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Shotgun Sequencing - An Overview
Shotgun sequencing, whole genome sequencing, DNA sequence, chain termination, fragmentation, sequencing, Sanger sequencing.
Shotgun sequencing was one of the precursor technologies that was responsible for enabling whole genome sequencing. Shotgun sequencing is a laboratory technique for determining the DNA sequence of an organism’s genome in genetics. The method involves randomly breaking up the genome into small DNA fragments that are sequenced individually using the chain termination.
Multiple overlapping reads for the target DNA are obtained by performing several rounds of this fragmentation and sequencing. A computer program looks for overlaps in the DNA sequences, using them to reassemble the fragments in their correct order to reconstitute the genome. Shotgun sequencing involves randomly breaking up DNA sequences into lots of small pieces and then reassembling the sequence by looking for regions of overlap. DNA is sonicated to obtain fragments of the desired size.
The chain-termination method of DNA sequencing ("Sanger sequencing") can only be used for short DNA strands of 100 to 1000 base pairs. Due to this size limit, longer sequences are subdivided into smaller fragments that can be sequenced separately, and these sequences are assembled to give the overall sequence.
Assembly of complex genomes is additionally complicated by the great abundance of repetitive sequences, meaning similar short reads could come from completely different parts of the sequence.
Whole Genome Shotgun Sequencing
Whole genome shotgun sequencing for small (4000- to 7000-base-pair) genomes was first suggested in 1979. The first genome sequenced by shotgun sequencing was that of tobacco mosaic virus, published in 1981.
Paired End Sequencing
Broader application benefited from pairwise end sequencing, known colloquially as double-barrel shotgun sequencing. Sequencing both ends of the same fragment and keeping track of the paired data was more cumbersome than sequencing a single end of two distinct fragments, the knowledge that the two sequences were oriented in opposite directions and were about the length of a fragment apart from each other was valuable in reconstructing the sequence of the original target fragment.
To apply the strategy, a high-molecular-weight DNA strand is sheared into random fragments, size-selected, and cloned into an appropriate vector. The clones are then sequenced from both ends using the chain termination method yielding two short sequences called end-read or read 1 and read 2.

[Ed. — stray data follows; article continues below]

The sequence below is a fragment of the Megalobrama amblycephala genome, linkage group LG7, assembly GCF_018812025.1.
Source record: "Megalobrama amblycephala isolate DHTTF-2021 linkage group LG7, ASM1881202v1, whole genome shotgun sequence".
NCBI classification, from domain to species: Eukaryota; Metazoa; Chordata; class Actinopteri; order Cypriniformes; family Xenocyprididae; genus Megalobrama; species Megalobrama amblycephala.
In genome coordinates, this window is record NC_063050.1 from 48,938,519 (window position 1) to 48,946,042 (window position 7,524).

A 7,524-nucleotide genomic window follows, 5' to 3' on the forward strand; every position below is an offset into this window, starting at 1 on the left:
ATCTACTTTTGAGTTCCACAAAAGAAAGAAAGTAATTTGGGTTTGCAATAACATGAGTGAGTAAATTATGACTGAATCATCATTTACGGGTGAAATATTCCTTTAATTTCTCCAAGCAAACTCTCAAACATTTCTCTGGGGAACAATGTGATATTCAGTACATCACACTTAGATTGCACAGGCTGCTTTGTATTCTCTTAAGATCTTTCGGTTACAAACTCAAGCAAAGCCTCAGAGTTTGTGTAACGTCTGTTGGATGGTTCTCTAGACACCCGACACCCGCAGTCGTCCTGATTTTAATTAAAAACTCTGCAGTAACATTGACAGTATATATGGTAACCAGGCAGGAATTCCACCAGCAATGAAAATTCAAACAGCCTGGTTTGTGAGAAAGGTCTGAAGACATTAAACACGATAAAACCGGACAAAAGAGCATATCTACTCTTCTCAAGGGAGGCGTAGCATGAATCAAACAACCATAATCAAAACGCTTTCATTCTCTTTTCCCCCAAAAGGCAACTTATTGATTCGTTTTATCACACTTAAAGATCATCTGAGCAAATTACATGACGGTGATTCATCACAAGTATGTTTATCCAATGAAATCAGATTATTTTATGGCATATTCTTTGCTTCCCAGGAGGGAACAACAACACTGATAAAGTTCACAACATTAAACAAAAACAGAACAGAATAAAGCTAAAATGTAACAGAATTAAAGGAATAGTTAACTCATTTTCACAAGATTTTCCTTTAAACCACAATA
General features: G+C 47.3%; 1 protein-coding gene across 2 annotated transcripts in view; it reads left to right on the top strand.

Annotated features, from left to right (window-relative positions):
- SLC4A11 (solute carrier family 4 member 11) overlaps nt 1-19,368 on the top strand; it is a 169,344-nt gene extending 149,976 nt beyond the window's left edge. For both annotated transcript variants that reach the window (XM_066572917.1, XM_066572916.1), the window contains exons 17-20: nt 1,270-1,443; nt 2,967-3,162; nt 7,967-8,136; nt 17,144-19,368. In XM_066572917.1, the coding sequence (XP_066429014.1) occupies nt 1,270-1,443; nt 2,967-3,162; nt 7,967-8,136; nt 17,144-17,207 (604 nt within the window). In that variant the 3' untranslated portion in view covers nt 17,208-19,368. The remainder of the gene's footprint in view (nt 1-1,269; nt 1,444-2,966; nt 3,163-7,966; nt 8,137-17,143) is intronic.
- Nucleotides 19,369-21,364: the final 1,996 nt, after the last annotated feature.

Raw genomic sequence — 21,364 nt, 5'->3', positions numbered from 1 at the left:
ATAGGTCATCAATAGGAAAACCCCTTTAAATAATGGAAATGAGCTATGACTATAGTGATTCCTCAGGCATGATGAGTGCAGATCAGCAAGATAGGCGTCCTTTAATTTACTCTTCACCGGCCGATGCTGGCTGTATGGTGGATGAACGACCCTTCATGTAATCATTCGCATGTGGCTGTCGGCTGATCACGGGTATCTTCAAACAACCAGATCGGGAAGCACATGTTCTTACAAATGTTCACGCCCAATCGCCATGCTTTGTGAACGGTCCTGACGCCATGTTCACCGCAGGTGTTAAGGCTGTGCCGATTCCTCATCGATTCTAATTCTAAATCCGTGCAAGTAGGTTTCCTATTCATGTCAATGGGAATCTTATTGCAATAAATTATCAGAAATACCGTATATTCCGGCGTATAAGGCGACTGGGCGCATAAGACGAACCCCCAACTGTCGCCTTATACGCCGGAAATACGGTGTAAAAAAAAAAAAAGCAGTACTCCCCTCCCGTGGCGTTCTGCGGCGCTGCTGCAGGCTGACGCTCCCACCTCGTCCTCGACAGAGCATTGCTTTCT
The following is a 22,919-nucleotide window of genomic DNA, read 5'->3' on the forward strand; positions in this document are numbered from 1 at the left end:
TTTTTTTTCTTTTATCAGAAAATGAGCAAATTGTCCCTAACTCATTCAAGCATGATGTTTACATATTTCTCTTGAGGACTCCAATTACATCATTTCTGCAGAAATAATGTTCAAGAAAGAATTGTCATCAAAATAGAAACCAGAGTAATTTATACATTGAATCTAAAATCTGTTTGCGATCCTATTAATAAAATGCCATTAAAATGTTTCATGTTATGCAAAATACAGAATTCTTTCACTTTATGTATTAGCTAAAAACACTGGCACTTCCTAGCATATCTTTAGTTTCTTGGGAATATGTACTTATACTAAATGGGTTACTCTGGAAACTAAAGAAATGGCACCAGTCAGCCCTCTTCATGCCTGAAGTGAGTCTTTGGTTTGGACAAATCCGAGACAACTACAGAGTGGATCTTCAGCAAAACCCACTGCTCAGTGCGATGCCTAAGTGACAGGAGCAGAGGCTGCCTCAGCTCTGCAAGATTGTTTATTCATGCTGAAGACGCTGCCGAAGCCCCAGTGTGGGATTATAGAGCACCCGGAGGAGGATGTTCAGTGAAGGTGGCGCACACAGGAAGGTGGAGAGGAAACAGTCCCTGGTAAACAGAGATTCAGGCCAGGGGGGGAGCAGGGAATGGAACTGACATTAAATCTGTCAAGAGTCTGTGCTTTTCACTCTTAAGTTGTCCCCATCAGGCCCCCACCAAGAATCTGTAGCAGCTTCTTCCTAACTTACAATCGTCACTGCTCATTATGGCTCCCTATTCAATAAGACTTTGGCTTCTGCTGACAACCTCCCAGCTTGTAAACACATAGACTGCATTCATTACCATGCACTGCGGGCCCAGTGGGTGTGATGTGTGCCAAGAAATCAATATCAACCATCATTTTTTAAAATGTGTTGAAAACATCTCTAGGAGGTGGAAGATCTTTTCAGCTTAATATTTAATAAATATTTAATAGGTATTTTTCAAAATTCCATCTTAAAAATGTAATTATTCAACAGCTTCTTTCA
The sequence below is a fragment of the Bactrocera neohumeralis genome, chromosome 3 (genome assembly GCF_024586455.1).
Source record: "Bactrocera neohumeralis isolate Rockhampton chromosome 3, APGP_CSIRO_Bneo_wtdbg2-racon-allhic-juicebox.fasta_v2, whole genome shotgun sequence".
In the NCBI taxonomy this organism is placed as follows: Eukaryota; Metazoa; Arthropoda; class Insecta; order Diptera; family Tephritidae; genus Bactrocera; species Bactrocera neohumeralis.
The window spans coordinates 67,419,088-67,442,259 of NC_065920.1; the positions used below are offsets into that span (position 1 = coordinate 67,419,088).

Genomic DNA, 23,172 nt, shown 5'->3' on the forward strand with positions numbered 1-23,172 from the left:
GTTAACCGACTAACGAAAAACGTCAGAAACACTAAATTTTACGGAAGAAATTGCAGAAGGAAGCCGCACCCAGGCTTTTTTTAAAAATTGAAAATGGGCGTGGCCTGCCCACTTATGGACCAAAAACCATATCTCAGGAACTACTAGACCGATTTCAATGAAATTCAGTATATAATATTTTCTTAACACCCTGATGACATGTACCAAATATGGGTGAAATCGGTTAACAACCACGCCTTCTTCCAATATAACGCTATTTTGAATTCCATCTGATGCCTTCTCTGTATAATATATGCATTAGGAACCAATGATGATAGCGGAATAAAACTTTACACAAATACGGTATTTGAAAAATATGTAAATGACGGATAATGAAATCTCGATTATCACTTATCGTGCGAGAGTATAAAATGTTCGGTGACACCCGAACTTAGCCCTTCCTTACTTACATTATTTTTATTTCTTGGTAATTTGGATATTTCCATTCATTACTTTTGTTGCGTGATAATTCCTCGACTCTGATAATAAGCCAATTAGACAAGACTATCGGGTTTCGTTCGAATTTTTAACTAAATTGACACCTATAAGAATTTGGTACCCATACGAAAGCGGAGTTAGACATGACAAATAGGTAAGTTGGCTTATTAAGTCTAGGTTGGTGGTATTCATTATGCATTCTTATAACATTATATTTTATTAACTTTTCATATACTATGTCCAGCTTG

The original sequence is reconstructed from the reads using sequence assembly software. First, overlapping reads are collected into longer composite sequences known as contigs. Depending on the size of the gap, different techniques are used to find the sequence in the gaps. If the gap is small (5-20kb) polymerase chain reaction (PCR) is used followed by sequencing. If the gap is large (>20kb) the large fragment is cloned by bacterial artificial chromosomes (BAC) followed by sequencing.
Coverage is the average number of reads. It can be calculated from the length of the original genome (G), the number of reads(N), and the average read length(L) as N × L/G. A high coverage in shotgun sequencing is desired because it can overcome errors in base calling and assembly. The subject of DNA sequencing theory addresses the relationships of such quantities.
Metagenomic Shotgun Sequencing
With millions of reads from the next generation sequencing of an environmental sample, it is possible to get a complete overview of any complex microbiome with thousands of species, like the gut flora. The sensitivity of metagenomic sequencing makes it an attractive choice for clinical use. It however emphasizes the problem of contamination of the sample or the sequencing pipeline.
Advantages of Shotgun Sequencing
By removing the mapping stages, whole genome shotgun sequencing is a much faster process than clone-by-clone sequencing.
Whole genome shotgun sequencing uses a fraction of the DNA that clone-by-clone sequencing needs.
Whole genome shotgun sequencing is particularly efficient if there is an existing reference sequence. It is much easier to assemble the genome sequence by aligning it to an existing reference genome.
Shotgun sequencing is much faster and less expensive than methods requiring a genetic map.
Disadvantages of Shotgun Sequencing
Vast amounts of computing power and sophisticated software are required to assemble shotgun sequences together.
Errors in assembly are more likely to be made because a genetic map is not used. These errors are generally easier to resolve than in other methods and minimized if a reference genome can be used.
Whole genome shotgun sequencing can only really be carried out if a reference genome is already available, otherwise assembly is very difficult without an existing genome to match it to.
Whole genome shotgun sequencing can also lead to errors which need to be resolved by other, more labor-intensive types of sequencing, such as clone-by-clone sequencing.
Repetitive genomes and sequences can be more difficult to assemble.
Shotgun metagenomic sequencing allows researchers to comprehensively sample all genes in all organisms present in each complex sample. The method enables microbiologists to evaluate bacterial diversity and detect the abundance of microbes in various environments. Shotgun metagenomics also provides a means to study unculturable microorganisms that are otherwise difficult or impossible to analyze.
With the ability to combine many samples in a single sequencing run and obtain high sequence coverage per sample, NGS-based metagenomic sequencing can detect very low abundance members of the microbial community that may be missed or are too expensive to identify using other methods.
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